Guangdong allocates emissions credits annually based on historical emissions and benchmarking, but will also use auctions as a means of distributing emissions credits. (World Bank 2014, 122) For the first phase, this means 95% of credits will be provided for free and the rest subject to auction. (Environomist 2014, 8) Auctions after September 2014 will also include foreign buyers. (Li 2014) The amount of CCER credits that may be used by a firm in the Guangdong ETS is capped at 10% of total emissions. (Greenovation Hub 2013, 10) Trading for the Guangdong ETS takes place on the China Emissions Exchange in Guangzhou. (Environomist 2014, 8) Credits may be saved for later years, but become invalid after 2015. (Shen 2013, 253) Guangdong also possesses a reserve mechanism to release credits should a shortage arise. There are 38 million credits on reserve for 2013. (Environomist 2014, 7) To put this figure in perspective, Guangdong emitted 508 million tons of CO2 equivalents in greenhouse gases in 2007, which was 28 million tons more than the entirety of Germany. (International Emissions Trading Association 2013, 4) MRV in Guangdong is conducted by third party verifier trained by the government and an electronic information system will be created for MRV purposes as well. (Shen 2013, 255) Firms that do not comply with the ETS will face a penalty of triple the market price for excess emission. (World Bank 2014, 122)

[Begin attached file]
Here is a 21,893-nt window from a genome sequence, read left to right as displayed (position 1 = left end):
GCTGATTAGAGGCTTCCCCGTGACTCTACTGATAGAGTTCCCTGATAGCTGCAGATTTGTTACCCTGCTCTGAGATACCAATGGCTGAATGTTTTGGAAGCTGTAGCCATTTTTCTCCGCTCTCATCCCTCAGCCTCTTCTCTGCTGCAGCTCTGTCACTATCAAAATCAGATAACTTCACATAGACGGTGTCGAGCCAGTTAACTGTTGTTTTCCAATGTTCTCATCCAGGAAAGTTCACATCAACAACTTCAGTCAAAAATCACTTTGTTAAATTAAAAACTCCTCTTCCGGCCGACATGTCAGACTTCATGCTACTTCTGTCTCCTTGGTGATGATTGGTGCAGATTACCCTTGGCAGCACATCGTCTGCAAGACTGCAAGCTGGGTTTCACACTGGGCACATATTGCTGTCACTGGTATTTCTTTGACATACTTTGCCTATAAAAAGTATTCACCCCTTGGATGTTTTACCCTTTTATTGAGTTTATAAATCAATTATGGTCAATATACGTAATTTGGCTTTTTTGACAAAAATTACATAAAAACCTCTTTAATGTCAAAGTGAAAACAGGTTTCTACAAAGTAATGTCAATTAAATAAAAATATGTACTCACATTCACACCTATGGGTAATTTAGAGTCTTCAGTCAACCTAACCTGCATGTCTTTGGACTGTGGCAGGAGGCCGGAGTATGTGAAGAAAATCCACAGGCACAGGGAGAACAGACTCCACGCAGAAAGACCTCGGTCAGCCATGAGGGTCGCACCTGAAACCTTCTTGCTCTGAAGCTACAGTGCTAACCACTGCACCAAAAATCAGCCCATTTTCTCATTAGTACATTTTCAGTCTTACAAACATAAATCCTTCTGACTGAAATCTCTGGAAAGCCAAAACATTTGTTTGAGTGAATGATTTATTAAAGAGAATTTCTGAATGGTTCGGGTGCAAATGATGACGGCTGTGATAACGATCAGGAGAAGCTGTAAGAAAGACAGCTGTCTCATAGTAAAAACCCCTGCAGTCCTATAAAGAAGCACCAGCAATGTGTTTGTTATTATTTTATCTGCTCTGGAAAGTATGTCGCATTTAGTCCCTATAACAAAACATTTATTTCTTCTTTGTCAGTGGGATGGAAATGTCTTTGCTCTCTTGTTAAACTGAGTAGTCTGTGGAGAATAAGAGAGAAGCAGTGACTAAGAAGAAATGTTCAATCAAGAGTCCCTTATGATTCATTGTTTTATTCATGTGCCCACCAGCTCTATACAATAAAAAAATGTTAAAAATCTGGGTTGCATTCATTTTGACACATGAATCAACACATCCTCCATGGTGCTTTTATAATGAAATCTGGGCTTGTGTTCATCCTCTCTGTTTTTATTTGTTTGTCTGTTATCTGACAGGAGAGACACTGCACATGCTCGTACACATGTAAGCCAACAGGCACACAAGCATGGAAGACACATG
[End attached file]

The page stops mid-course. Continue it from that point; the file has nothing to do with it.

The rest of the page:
Tianjin ETS: The Tianjin ETS requires participation from firms in the iron and steel, chemicals, electricity, heating and power, petrochemicals, oil and gas, and civilian construction sectors that emit over 20,000 tons of carbon dioxide per year since 2009. (Shen 2013, 261) Firms in the aforementioned sectors emitting over 10,000 tons of carbon dioxide must report their emissions, though they are not obligated to surrender credits for them. (Environomist 2014, 6) Not only does the Tianjin ETS cover inland firms, but oil and gas operations in Bohai are also included in the Tianjin ETS. (Zhang et al. 2013)

The Tianjin ETS allocates emissions credits annually based upon historical emissions, historical intensity, and benchmarking in power usage. (Zhang et al. 2013) The amount of CCER offsets that may be used in the Tianjin ETS is capped at 10% of total credits surrendered. (Greenovation Hub 2013, 11) Trading for the Tianjin ETS takes place on the Tianjin Climate Exchange and is done so through the use of online spot transactions, negotiated transfers, and auctions. (Environomist 2014, 8) Like the Guangdong ETS, the Tianjin ETS also includes a reserve mechanism to alleviate credit shortages. (Environomist 2014, 7) MRV in Tianjin is conducted by government assigned third parties. Tianjin has the only ETS that does not impose any sort of penalty for non-compliance out of the seven pilots.